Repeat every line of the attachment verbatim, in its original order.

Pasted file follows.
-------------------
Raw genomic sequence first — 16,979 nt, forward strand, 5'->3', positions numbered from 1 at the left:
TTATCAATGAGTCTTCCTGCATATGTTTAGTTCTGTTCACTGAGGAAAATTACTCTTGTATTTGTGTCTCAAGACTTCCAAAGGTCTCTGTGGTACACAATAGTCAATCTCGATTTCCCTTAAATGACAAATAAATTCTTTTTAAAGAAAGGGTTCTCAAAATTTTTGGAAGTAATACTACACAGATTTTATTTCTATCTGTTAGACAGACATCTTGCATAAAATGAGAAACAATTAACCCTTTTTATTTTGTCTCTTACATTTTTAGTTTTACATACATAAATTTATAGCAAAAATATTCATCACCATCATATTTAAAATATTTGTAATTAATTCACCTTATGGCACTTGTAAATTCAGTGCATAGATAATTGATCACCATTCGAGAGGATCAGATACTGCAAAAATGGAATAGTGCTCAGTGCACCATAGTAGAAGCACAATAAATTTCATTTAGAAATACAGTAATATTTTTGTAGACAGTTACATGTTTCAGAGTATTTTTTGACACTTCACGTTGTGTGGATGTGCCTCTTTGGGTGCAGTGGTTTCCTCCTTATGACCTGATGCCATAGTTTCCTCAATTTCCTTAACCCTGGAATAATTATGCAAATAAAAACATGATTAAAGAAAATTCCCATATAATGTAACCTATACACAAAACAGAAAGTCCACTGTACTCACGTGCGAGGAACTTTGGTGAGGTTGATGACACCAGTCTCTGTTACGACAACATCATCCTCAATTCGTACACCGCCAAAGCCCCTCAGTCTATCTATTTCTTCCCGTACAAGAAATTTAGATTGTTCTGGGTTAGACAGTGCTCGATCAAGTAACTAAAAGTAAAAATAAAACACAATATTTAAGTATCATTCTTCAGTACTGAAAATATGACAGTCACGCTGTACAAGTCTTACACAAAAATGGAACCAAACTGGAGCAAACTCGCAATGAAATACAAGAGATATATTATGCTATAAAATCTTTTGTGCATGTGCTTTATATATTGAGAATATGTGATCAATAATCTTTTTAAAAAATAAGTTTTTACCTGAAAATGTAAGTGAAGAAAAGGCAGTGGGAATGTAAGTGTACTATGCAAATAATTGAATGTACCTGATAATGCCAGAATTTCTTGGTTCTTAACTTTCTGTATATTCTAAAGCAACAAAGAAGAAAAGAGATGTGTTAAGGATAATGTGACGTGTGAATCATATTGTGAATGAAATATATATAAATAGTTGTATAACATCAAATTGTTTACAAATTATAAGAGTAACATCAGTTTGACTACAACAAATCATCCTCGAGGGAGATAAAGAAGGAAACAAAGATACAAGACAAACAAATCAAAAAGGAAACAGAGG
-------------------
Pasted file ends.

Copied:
Raw genomic sequence first — 16,979 nt, forward strand, 5'->3', positions numbered from 1 at the left:
TTATCAATGAGTCTTCCTGCATATGTTTAGTTCTGTTCACTGAGGAAAATTACTCTTGTATTTGTGTCTCAAGACTTCCAAAGGTCTCTGTGGTACACAATAGTCAATCTCGATTTCCCTTAAATGACAAATAAATTCTTTTTAAAGAAAGGGTTCTCAAAATTTTTGGAAGTAATACTACACAGATTTTATTTCTATCTGTTAGACAGACATCTTGCATAAAATGAGAAACAATTAACCCTTTTTATTTTGTCTCTTACATTTTTAGTTTTACATACATAAATTTATAGCAAAAATATTCATCACCATCATATTTAAAATATTTGTAATTAATTCACCTTATGGCACTTGTAAATTCAGTGCATAGATAATTGATCACCATTCGAGAGGATCAGATACTGCAAAAATGGAATAGTGCTCAGTGCACCATAGTAGAAGCACAATAAATTTCATTTAGAAATACAGTAATATTTTTGTAGACAGTTACATGTTTCAGAGTATTTTTTGACACTTCACGTTGTGTGGATGTGCCTCTTTGGGTGCAGTGGTTTCCTCCTTATGACCTGATGCCATAGTTTCCTCAATTTCCTTAACCCTGGAATAATTATGCAAATAAAAACATGATTAAAGAAAATTCCCATATAATGTAACCTATACACAAAACAGAAAGTCCACTGTACTCACGTGCGAGGAACTTTGGTGAGGTTGATGACACCAGTCTCTGTTACGACAACATCATCCTCAATTCGTACACCGCCAAAGCCCCTCAGTCTATCTATTTCTTCCCGTACAAGAAATTTAGATTGTTCTGGGTTAGACAGTGCTCGATCAAGTAACTAAAAGTAAAAATAAAACACAATATTTAAGTATCATTCTTCAGTACTGAAAATATGACAGTCACGCTGTACAAGTCTTACACAAAAATGGAACCAAACTGGAGCAAACTCGCAATGAAATACAAGAGATATATTATGCTATAAAATCTTTTGTGCATGTGCTTTATATATTGAGAATATGTGATCAATAATCTTTTTAAAAAATAAGTTTTTACCTGAAAATGTAAGTGAAGAAAAGGCAGTGGGAATGTAAGTGTACTATGCAAATAATTGAATGTACCTGATAATGCCAGAATTTCTTGGTTCTTAACTTTCTGTATATTCTAAAGCAACAAAGAAGAAAAGAGATGTGTTAAGGATAATGTGACGTGTGAATCATATTGTGAATGAAATATATATAAATAGTTGTATAACATCAAATTGTTTACAAATTATAAGAGTAACATCAGTTTGACTACAACAAATCATCCTCGAGGGAGATAAAGAAGGAAACAAAGATACAAGACAAACAAATCAAAAAGGAAACAGAGG